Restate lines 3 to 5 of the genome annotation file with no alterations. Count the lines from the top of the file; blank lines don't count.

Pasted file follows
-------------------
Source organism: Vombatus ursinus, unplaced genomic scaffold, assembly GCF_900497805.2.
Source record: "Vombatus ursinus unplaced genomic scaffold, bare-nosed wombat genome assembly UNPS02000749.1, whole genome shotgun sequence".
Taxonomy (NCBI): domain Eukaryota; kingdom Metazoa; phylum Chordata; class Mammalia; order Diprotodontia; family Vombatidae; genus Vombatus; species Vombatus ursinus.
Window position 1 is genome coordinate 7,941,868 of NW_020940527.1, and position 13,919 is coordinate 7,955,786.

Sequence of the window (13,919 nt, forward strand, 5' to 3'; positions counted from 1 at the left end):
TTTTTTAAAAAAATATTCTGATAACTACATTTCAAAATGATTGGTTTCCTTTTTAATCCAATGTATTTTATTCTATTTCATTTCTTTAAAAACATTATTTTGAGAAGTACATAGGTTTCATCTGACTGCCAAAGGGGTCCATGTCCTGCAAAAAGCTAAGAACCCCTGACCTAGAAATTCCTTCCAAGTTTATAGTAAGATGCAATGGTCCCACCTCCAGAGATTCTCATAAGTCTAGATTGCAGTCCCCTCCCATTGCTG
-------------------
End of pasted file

Taxonomy (NCBI): domain Eukaryota; kingdom Metazoa; phylum Chordata; class Mammalia; order Diprotodontia; family Vombatidae; genus Vombatus; species Vombatus ursinus.
Window position 1 is genome coordinate 7,941,868 of NW_020940527.1, and position 13,919 is coordinate 7,955,786.

Sequence of the window (13,919 nt, forward strand, 5' to 3'; positions counted from 1 at the left end):